The Marais reveals a treasure trove of cultural gems, including Hôtel de Sully, a hôtel particulier (private mansion) set within a stunning courtyard, circa Louis XIII. You can also wander in through Place des Vosges, where within the arcades of this regal square sits the home of exiled poet Victor Hugo, now a free museum.
Hidden behind a stately blue door in the 3rd district, explore a corner of Sweden at the Centre Culturel Suédois. This museum is dedicated to the history of FrancoSwedish
art and has a café serving all things Swedish, which you can enjoy in the year-round courtyard or summertime garden.
For the romantics at heart, there’s a museum dedicated to you. Close to Montmartre, the Musée de la Vie Romantique is an 1830 hôtel particulier where painter Ary Scheffer
once welcomed Parisian socialites including Delacroix and Chopin. It features his work, as well as furniture, paintings and items belonging to writer George Sand. The
idyllic garden is perfect for some down time.
A Secret Village
One of my favourites is a veritable village in the heart of the historic Marais. A maze of courtyards, the Village Saint-Paul has several antique shops selling everything from frames to tableware, as well as galleries and boutiques exhibiting local artisans, and eateries perfect for a leisurely lunch like the family-run La Petite Maison Dans La Cour.
If it’s roses and respite you crave, I know just the spot. Down a little side street, you can while away the afternoon at the Jardin Saint-Gilles du Grand-Veneur, a well-hidden garden square also in the Marais.
Strategically set in the most unlikely of places, just off the bustling Champs-Élysées sits a clandestine garden. Upon entering the Jardin de la Nouvelle France (aka Jardin de la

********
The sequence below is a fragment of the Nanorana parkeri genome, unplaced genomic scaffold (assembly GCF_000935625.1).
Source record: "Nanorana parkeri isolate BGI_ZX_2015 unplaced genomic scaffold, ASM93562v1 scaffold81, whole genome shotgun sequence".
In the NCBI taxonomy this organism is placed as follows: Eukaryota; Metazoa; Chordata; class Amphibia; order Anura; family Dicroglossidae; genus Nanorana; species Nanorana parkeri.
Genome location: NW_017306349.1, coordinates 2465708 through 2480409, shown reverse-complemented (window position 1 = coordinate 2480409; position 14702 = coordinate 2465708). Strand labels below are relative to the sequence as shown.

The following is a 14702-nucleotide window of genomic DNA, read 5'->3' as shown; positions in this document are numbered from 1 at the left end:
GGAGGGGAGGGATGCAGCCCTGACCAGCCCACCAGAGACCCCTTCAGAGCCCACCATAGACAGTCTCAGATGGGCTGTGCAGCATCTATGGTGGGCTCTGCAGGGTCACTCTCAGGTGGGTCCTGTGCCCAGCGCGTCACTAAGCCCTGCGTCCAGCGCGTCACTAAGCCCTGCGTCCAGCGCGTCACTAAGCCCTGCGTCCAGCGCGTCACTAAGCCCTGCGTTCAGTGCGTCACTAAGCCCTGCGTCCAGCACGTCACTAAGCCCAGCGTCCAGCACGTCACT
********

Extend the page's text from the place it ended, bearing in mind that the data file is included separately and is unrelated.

Vallée Suisse), you are greeted by a sculpted marble tableau titled The Poet’s Dream, depicting 19th-century poet Alfred de Musset swooning over his many lovers. Down the stone
stairwell and through the arch, you’ll reach the garden designed in the late 19th century. The fish swimming in the pond may be your only company in this secret haven.
At the bottom of the Champs-Élysées, is the Petit Palais, facing the royal Grand Palais, is home to an eclectic collection of fine art, dating from the Renaissance to the 20th century. Beyond the artwork, this elegant edifice is also home to a café and charming exterior courtyard.
The fashionable 7th arrondissement also reveals a natural haven, located on Rue de Babylone. Named after a young 19th century nun, the Jardin Catherine-Labouré, is a 7,000-squaremetre expanse of fruit trees, vegetable gardens, grassy lawns with vinecovered pergolas and is the perfect spot for a picnic.
While over a century ago much of Paris was covered in vines, today only one vineyard remains, tucked behind the Sacré-Coeur basilica. Walk along the west side of the basilica, and you’ll find the Clos Montmartre, created in 1933. Wine lovers should note that the limited amount of wine produced here is more symbolic than savoury.
Paris abounds with surprises, so the next time you are in town, don’t hesitate on following your instinct and turning into an unknown alley or peering behind an open door - you never know what you might discover!